Sunday, December 19, 2010

Picturing the Victorians: British Photographs and Reproductive Prints from the Department of Image Collections

Where: National Gallery of Art, East Building Library

When: through January 28, 2011

In the main lobby area of the East Building, is the entrance to the National Gallery's library. It's a lovely space, nice and quiet, and every so often they have an exhibit in the display cases in their reading room. You have to tell the guard at the door that you're there to see the exhibit, but I've had no problem getting in to the main space.

The Victorian Era saw the beginning of reproductions, which were sold to the emerging middle class, who were eager to display artworks in their homes, but who could not afford original pieces. These reproductions were of both art in the traditional sense, and of the then new art of photography.

Middle class people were not only interested in reproductions, however. They also were interested in seeing original artworks at museums. (I felt a kinship with these people from another country and time period!) The Sunday Society was formed to lobby for the opening of museums to the public on Sundays, arguing that it was better for people to spend their time looking at great art than in getting up to no good. One of the items on display is a page from the exhibit book of "Art Treasures of the United Kingdom" an exhibit held in Manchester in 1857. The show drew 1.3 million visitors in 5 months - an excellent draw today!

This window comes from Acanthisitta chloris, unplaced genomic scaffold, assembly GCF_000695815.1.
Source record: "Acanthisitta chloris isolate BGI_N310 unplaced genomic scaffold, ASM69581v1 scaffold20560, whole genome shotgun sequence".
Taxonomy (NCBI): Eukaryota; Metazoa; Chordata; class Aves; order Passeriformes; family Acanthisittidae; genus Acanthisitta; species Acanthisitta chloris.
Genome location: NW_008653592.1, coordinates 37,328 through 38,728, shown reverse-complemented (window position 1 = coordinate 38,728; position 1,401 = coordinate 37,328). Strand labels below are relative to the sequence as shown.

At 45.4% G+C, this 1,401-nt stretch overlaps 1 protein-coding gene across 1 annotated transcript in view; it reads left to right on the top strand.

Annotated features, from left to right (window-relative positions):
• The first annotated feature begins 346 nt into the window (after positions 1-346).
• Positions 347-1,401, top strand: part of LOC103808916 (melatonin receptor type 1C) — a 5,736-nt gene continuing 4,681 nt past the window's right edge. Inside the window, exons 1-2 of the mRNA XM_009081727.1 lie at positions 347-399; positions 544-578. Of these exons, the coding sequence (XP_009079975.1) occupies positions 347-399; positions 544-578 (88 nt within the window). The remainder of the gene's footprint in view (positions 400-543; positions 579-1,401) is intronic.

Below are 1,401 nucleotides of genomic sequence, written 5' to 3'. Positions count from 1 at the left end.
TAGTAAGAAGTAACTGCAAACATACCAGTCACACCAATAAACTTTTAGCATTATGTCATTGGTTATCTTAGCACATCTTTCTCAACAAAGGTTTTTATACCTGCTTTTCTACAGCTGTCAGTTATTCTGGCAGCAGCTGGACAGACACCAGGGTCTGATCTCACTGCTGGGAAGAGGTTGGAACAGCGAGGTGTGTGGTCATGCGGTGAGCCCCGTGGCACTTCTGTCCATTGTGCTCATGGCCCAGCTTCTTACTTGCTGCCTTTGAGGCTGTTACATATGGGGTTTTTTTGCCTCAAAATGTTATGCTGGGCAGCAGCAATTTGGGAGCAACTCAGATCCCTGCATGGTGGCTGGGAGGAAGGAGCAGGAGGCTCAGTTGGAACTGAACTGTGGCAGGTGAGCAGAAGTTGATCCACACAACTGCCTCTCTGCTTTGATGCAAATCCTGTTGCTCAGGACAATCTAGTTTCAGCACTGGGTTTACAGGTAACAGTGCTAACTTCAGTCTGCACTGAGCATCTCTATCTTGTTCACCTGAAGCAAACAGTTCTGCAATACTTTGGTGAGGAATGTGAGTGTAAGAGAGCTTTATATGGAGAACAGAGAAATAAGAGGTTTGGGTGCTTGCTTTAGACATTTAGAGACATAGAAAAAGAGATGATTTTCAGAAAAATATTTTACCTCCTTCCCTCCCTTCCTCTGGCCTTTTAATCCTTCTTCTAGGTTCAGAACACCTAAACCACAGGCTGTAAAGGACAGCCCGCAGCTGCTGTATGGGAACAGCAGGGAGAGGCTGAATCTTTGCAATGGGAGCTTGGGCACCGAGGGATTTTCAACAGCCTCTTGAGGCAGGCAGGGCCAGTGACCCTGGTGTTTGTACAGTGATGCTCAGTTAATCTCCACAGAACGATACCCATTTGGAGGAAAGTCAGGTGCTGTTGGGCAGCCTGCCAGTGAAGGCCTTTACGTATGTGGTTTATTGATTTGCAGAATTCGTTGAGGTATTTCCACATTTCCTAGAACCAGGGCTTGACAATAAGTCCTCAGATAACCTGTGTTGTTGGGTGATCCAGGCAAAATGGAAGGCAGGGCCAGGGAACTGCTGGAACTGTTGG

Verdict: A nice little exhibit; you could see it and "The Body Inside and Out" at the same time, as I did, or combine this show with one of the other, larger shows now on in the East Building.

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